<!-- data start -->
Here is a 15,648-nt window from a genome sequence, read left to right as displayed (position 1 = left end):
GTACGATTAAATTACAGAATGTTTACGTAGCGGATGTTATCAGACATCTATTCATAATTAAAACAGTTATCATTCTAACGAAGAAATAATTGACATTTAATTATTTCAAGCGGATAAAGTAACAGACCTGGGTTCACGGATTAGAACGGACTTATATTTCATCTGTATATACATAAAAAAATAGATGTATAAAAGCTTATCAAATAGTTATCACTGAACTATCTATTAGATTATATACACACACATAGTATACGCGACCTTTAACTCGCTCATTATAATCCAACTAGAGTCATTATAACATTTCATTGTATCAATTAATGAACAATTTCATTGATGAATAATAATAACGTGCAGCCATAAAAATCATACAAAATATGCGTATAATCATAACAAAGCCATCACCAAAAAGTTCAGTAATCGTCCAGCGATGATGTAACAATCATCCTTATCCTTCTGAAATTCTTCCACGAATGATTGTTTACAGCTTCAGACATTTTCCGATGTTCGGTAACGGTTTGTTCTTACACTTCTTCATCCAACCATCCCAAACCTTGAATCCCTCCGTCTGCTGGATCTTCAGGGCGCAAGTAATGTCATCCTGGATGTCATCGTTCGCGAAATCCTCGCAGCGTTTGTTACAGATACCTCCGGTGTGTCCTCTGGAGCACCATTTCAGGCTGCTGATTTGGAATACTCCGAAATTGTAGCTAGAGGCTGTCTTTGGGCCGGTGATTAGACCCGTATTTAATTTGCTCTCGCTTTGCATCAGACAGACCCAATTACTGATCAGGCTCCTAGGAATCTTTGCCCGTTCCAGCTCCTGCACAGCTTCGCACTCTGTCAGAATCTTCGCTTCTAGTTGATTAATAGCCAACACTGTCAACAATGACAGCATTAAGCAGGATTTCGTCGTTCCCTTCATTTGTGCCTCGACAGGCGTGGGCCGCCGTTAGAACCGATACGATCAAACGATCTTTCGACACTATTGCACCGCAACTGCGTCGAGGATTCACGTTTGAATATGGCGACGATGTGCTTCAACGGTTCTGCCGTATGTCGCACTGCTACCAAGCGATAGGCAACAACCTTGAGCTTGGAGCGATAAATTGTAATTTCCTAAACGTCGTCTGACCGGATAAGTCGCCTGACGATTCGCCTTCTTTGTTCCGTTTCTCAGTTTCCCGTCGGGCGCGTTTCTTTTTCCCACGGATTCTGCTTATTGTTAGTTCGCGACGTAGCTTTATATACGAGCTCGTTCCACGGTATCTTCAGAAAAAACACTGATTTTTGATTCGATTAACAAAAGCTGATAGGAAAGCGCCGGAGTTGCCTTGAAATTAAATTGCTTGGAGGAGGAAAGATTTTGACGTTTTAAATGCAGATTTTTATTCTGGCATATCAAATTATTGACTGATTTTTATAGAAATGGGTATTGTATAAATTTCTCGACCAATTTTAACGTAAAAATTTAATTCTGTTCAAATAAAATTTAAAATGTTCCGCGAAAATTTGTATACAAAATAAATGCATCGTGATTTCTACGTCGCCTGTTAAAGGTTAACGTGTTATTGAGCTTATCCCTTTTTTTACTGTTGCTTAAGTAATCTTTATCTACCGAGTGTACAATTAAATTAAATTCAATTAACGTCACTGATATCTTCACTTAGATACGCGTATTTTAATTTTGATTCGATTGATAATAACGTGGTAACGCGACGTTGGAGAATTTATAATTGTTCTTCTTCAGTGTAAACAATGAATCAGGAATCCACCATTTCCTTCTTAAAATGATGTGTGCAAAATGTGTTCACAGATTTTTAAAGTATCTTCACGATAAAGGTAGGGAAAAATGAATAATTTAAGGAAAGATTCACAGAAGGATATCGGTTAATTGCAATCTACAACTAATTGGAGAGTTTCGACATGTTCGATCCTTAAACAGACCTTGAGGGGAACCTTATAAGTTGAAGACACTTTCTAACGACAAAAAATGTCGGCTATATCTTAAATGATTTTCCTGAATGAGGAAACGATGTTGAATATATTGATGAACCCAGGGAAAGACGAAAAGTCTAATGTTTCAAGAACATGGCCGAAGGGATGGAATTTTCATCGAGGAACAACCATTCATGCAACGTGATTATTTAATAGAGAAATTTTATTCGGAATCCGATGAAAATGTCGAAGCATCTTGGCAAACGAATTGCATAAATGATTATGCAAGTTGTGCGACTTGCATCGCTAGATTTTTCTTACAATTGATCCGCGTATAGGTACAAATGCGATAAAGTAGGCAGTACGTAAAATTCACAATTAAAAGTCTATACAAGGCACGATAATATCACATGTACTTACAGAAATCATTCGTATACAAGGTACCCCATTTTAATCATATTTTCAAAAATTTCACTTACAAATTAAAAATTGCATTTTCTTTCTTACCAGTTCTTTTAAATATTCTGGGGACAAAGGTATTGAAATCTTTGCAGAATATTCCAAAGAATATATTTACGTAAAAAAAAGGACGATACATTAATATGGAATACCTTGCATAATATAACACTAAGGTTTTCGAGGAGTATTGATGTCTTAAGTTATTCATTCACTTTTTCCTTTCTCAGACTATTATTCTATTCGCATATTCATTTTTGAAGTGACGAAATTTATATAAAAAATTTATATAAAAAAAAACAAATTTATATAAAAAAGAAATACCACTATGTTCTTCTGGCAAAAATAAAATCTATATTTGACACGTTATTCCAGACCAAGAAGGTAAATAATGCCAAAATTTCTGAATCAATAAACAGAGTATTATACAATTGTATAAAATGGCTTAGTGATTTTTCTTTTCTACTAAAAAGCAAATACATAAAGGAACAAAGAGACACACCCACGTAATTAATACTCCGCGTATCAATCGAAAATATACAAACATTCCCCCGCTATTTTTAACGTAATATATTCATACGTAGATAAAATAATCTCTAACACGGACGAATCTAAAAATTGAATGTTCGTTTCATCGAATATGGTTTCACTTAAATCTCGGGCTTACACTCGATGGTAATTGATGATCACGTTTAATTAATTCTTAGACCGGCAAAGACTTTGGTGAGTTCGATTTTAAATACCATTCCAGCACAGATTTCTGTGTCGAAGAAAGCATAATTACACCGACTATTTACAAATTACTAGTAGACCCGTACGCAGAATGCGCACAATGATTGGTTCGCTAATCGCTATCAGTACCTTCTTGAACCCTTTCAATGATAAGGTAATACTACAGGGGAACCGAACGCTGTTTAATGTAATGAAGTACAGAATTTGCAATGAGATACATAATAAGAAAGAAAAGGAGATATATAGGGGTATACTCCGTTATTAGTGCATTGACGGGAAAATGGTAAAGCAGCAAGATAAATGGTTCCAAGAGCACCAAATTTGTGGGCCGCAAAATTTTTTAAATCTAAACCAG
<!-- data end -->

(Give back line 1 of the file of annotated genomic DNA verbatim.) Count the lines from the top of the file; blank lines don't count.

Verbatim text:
Here is a 15,648-nt window from a genome sequence, read left to right as displayed (position 1 = left end):